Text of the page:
04 Mar2013


Who would have thought? Finding cape gooseberries at the Centris market was a real surprise. I only ever get to Centris once or twice a year as it is at the other end of town (not such a bad drive early on a Sunday morning actually) but I really should go more often. Not only did the Benguet State University? stall have these beauties, they had organic strawberries (a big deal to get strawberries that haven’t been sprayed), nice cherry and mini-tomatoes, and other goodies.


I have always been fascinated with these berries when I’ve seen them used as a garnish abroad. They sit on top of cakes, sometimes coated in sugar, and almost always with their “husk” or “capes” twisted behind them. Native to South America and now often grown in South Africa, Australia and New Zealand, they are a relative of the tomato and have a sweetish tart taste. I ate a couple at the stall before purchasing 300 grams worth for PHP90 total. If you’re curious, here’s more on this fruit.


Not sure if I will manage to bake a cake in time to use the berries, but if all other uses pass, I can just cook it up with lots of sugar into a jam or sauce instead. :)



  1. Betchay says:

    I learned something new today.Thanks MM! It looks to me more like a tomato than a berry :)

    Mar 4, 2013 | 8:07 am


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  3. Mimi says:

    I see them sold as ‘chinese lanterns’ in small punnets at the grocery. They always decorate tops of cakes in chi-chi pastry shops with 1-2 of these gooseberries with some chocolate sculpture beside it. I personally do not like its taste. It is pretty though.

    Mar 4, 2013 | 8:39 am

  4. Akeeno says:

    I recognized the photos as I recall that we used to pass by a lot of these tomato like round-shape thing near the rice fields in Bulacan where we used to play back in my elementary days. We call it “kamatis na ligaw” or wild tomato. We thought they were poisonous but a lot of times I’ve wanted to try it. :)

    Mar 4, 2013 | 8:41 am

  5. lala says:

    during childhood days we used to pick these fruits which grows with all the halamang ligaw sa bukid… Ngaun wala n since the bukid turned into a hometown village… We used to call it “suso ng dalaga” ;) — when i came here in dubai.. I was very much surprised to see these at groceries at a very high price say around 500 pesos per pack which is about maybe 15 pc per pack…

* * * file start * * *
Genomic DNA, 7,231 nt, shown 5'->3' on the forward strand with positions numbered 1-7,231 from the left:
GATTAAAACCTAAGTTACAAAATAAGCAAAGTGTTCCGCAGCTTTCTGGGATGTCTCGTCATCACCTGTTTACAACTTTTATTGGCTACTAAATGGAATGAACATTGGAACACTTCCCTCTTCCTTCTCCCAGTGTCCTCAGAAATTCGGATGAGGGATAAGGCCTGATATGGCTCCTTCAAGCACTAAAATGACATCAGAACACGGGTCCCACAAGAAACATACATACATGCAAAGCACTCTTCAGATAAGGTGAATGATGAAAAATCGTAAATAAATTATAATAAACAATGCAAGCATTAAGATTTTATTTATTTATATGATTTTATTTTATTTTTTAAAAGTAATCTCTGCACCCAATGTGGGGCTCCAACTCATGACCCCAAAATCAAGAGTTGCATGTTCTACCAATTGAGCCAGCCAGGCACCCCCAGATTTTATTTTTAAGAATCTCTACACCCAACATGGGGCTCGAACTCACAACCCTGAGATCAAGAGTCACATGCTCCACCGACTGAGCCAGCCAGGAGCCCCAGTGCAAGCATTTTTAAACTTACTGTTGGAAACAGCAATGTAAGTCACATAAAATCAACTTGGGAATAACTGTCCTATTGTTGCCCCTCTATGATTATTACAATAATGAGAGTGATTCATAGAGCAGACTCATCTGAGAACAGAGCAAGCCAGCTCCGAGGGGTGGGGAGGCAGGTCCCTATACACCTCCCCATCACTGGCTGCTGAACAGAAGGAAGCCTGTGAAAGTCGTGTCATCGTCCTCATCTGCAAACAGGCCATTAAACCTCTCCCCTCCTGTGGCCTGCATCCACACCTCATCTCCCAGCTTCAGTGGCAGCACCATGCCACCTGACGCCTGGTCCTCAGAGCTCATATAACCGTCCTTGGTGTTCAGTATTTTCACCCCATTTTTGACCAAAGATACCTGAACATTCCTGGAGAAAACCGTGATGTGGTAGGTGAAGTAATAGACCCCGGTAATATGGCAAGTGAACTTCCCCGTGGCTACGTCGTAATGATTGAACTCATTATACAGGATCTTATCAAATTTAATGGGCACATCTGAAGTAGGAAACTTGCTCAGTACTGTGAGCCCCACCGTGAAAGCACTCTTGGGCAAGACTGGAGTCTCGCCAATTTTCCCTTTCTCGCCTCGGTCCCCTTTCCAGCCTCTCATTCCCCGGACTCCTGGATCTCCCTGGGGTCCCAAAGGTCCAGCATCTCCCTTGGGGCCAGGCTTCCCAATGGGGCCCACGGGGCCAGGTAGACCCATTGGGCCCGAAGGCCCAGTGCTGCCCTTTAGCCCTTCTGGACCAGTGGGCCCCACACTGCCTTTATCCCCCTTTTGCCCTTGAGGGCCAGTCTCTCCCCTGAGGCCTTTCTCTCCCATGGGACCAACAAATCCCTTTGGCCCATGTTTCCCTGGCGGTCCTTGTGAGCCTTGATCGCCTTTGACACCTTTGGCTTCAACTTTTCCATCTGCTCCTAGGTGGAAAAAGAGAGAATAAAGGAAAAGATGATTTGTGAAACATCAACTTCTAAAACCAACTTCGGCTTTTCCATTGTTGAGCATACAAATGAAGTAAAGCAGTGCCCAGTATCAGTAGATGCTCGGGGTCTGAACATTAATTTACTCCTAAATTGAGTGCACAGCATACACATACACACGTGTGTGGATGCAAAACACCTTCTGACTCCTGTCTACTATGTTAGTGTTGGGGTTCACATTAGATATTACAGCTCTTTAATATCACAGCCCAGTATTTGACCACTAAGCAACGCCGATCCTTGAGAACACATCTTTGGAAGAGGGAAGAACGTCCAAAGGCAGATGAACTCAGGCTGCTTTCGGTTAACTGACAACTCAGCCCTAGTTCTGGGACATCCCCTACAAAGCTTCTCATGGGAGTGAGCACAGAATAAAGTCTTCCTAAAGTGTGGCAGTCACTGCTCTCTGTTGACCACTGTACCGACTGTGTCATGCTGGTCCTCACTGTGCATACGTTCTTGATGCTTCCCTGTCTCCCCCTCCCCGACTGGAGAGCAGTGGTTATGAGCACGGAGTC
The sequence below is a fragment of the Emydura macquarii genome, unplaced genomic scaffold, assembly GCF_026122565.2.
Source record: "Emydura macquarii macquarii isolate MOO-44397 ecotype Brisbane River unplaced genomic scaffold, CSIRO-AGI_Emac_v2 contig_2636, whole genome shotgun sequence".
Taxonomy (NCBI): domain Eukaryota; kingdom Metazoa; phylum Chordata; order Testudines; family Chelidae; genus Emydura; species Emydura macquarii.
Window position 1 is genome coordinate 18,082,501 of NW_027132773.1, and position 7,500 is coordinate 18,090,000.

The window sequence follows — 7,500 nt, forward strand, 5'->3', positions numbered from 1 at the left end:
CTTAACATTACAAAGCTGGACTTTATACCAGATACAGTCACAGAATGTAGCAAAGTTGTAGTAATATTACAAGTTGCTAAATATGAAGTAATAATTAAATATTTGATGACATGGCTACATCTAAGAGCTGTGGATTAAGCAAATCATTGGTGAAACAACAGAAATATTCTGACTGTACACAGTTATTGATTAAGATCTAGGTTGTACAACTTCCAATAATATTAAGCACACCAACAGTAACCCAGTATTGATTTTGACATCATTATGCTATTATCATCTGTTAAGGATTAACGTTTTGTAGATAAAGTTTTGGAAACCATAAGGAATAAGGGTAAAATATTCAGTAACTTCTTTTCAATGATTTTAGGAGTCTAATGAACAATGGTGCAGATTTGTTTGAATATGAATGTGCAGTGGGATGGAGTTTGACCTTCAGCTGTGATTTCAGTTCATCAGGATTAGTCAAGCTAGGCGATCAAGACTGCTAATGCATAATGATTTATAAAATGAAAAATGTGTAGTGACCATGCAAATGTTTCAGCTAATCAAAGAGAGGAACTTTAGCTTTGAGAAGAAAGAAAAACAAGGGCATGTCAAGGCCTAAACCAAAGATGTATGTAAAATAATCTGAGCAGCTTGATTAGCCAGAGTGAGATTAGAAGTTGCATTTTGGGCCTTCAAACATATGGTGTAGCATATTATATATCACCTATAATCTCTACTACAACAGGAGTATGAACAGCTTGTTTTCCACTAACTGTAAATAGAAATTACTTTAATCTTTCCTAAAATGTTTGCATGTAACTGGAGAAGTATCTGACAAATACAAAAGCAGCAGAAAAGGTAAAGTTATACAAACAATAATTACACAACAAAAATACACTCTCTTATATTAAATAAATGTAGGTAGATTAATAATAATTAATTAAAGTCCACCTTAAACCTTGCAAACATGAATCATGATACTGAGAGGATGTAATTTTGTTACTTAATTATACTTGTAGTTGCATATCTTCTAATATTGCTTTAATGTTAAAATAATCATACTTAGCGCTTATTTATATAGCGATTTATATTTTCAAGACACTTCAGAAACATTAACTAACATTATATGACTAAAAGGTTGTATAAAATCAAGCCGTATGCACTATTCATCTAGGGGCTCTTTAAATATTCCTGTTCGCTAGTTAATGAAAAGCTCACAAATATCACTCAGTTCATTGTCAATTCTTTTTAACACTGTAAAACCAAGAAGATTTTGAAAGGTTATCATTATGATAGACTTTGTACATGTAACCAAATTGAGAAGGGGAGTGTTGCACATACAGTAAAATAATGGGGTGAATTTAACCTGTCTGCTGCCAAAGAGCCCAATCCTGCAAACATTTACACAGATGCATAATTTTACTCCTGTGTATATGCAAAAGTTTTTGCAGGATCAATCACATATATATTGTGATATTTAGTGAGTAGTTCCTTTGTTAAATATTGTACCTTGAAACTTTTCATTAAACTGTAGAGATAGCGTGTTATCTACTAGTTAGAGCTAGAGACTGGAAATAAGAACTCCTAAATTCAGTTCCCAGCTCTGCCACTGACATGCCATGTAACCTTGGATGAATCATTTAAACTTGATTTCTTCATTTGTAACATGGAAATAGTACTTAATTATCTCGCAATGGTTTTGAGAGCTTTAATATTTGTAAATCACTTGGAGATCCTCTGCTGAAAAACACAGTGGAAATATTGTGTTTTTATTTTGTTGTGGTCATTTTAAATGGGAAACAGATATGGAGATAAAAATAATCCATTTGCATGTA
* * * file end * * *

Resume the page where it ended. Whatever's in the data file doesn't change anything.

Mar 4, 2013 | 11:37 am

  6. Alona says:

    I think it is similar or the same to what we called in Ilonggo, “tino-tino” which grows everywhere in rural areas of Silay. We used to popped it more than we ate it. Did not know it is used as cake topping. How neat!

    Mar 4, 2013 | 11:38 am

  7. Marketman says:

    Alona, lala, Akeeno, not all of the fruits that look like these are EDIBLE and some could be poisonous, so please don’t go munching on whatever you find in the fields… you might be in for a nasty surprise…

    Mar 4, 2013 | 12:56 pm

  8. Papa Ethan says:

    MM, how does the size of these gooseberries compare to something more familiar (say, a calamansi)? The pods look familiar though I’m not sure if those you featured here are the same thing as the ones I have in mind. Thanks.

    Mar 4, 2013 | 1:57 pm

  9. Marketman says:

    Papa Ethan, they are the size of a medium sized round grape, or really small cherry tomato, or perhaps half a medium kalamansi…

    Mar 4, 2013 | 2:02 pm

  10. kurzhaar says:

    These look identical to a Physalis species I’ve grown several times under the name “pineapple tomatillo”, which is much smaller than a normal green or purple tomatillo (those are often up to 2 inches across) and distinctly pineapple-flavoured. Some in the northwestern US and midwest call it a groundcherry. Excellent used raw in salsa, especially for fish, mixed with something more acidic (green or purple tomatillos or an acidic tomato) and chiles to offset the sweetness. They grow like weeds in most places, so watch out for dropped fruit!

    Mar 4, 2013 | 2:30 pm

  11. Kate says:

    Marketman! i’ve been looking for these :) Glad that they are available here in Manila (hope to catch them next weekend)

    Here is my experience with cape gooseberries http://meowbykate.blogspot.com/2011/03/cape-gooseberries.html :)

    Mar 4, 2013 | 3:08 pm

  12. Akeeno says:

    Thanks for the reminder, MM. Buti na lang hindi ko kinain.:)

    Mar 4, 2013 | 3:42 pm

  13. lee says:

    these are called “tino-tino” in Negros. They grow wild.

    Mar 4, 2013 | 3:55 pm

  14. Ohinuj says:

    Are these a relative of the gooseberries I see Hugh Fearnly-Whittingstall cook in his tv shows?

    Mar 4, 2013 | 5:52 pm

  15. Marketman says: